Banner ad

Soul Provider

The legacy of iconic Houston band director Conrad O. Johnson lives on, in a tribute band and educational outreach.

Conrad Johnson
Conrad Johnson

The influence of the late, great Houston band director Conrad O. Johnson is as pervasive as it was in the 1960s and ’70s, when Johnson — known as “Prof” by his students — led Kashmere High’s Stage Band to win several competitions across the U.S., playing arrangements of the funk hits of the day infused with the harmonic and rhythmic complexities of jazz. The 2010 documentary Thunder Soul, executive produced by Texas-born Jamie Foxx, documents a reunion of former members of the Kashmere Stage Band for a tribute concert to their beloved band director. Johnson, then 92, was in the audience for that special performance, and passed away two days later.


Johnson’s legacy continues in the form of the ThunderSoul Orchestra, a 14-piece band featuring former members of the Kashmere Stage Band who perform their mentor’s arrangements and compositions, as well as plenty of ’60s and ’70s funk and soul classics, in venues worldwide. On May 19, the group closes the Bayou City Music Series with a performance at the Water Works in Buffalo Bayou. ThunderSoul also promotes the value of music education through student workshops and screenings of the Thunder Soul documentary. “One of the things Prof instilled in us was to give back,” says ThunderSoul saxophonist Reginald “Rollo” Rollins. “That’s the way it was at Kashmere. If you graduated, you came back to work with the next group coming up.”

Toward the end of his life, Johnson sought to ensure that mindset would continue. The Conrad O. Johnson Music and Fine Arts Foundation was chartered in 1999 to provide opportunities for kids to study and perform music in its Regional Youth Orchestra. The foundation also provides instruments to students in need, offers college scholarships and holds summer classes that correlate music with S.T.E.M. curriculum.

In July, the Regional Youth Orchestra travels to Los Angeles, where students will perform for and meet members of the city’s Japanese community, as well as visit USC and UCLA. The Regional Youth Orchestra has previously performed at Carnegie Hall and Lincoln Center. “We use those venues to show kids what can be accomplished through the discipline of music, and to increase their self-esteem and decision-making skills,” explains the foundation’s executive director, Artie Onayemi.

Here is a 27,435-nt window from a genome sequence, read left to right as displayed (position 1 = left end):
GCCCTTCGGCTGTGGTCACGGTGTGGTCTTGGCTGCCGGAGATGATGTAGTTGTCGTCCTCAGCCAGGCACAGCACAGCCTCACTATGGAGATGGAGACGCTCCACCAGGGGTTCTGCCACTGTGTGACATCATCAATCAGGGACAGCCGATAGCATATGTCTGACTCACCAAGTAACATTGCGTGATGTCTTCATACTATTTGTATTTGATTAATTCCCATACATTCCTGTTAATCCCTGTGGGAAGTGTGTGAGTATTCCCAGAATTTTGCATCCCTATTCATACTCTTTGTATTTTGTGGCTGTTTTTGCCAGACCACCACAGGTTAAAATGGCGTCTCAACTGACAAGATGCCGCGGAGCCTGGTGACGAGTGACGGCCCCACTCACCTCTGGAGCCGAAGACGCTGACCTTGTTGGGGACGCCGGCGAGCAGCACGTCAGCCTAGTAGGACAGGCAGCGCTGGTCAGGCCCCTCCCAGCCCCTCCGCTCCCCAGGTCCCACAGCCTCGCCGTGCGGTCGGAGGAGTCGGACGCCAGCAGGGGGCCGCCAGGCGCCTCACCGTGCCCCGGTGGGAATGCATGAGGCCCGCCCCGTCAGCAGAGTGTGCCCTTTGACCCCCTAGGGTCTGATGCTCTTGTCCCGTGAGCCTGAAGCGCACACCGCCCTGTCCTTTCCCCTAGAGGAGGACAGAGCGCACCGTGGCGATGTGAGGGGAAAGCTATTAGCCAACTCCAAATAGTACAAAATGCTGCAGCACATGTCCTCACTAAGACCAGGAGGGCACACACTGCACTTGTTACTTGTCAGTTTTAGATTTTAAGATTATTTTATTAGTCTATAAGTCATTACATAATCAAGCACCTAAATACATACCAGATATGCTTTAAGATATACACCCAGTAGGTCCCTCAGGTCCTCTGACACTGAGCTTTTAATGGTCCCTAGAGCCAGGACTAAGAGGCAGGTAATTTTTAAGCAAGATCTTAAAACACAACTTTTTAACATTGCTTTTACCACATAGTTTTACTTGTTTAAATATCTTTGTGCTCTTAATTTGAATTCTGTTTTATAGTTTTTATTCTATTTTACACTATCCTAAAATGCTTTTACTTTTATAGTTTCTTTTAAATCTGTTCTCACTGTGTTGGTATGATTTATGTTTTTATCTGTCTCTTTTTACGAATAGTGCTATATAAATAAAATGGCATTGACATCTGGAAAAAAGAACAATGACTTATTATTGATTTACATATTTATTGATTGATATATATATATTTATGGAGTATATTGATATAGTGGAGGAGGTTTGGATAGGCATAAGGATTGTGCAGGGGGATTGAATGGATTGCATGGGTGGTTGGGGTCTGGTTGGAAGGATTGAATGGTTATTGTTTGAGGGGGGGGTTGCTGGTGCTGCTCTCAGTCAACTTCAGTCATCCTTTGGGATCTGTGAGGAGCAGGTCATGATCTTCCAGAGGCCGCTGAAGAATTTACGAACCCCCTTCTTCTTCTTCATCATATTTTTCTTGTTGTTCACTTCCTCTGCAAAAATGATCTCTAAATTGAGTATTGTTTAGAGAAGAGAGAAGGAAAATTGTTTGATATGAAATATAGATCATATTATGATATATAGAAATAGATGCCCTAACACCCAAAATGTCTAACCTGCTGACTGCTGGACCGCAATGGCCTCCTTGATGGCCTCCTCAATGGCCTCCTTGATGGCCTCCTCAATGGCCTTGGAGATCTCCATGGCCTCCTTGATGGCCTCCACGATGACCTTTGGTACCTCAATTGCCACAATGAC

Continued cuts to music and fine arts education throughout the nation’s school systems is of deep concern for Rollins, who knows first hand the ripple effect playing music has on a young person’s school performance and behavior. “If these programs are being shut down,” says Rollins, “then the Conrad O. Foundation is an alternative. Because there are students who want to learn music, and we’re here for them.”

Wellness+Giving Back
Banner ad

Even in a pandemic, the arts culture of Houston never stops — from movie screenings in the wee hours of the morning, to public art installations that light up the night. Seven photographers capture the everyday wonders of art in the most resilient city in America, over the course of 24 hours on Saturday, Oct. 3.


Keep Reading Show less
Art + Entertainment

As the world capital of the traditional energy business, Houston's economic future rests on its ability to evolve with the changing demands on the energy sector. Bobby Tudor, chairman of energy advisory firm Tudor Pickering Holt & Co. and board chair of the Greater Houston Partnership, knows this well. But in a city long driven and enriched by the oil and gas industry, how well will his message go over? Tudor's address to the Partnership's 2020 Annual Meeting on the topic earlier this year has been called a turning point, with the local energy community accepting his call to take on a leadership role in the coming transition to renewables and greener standards. In an excerpt from the new publication, Houston Business Insider: The Metro Region's Official Economic Development Guide, produced by the Partnership in conjunction with CityBook, Tudor spoke about the challenges at hand — and what Houston is doing about it.

Keep Reading Show less
People + Places
Banner ad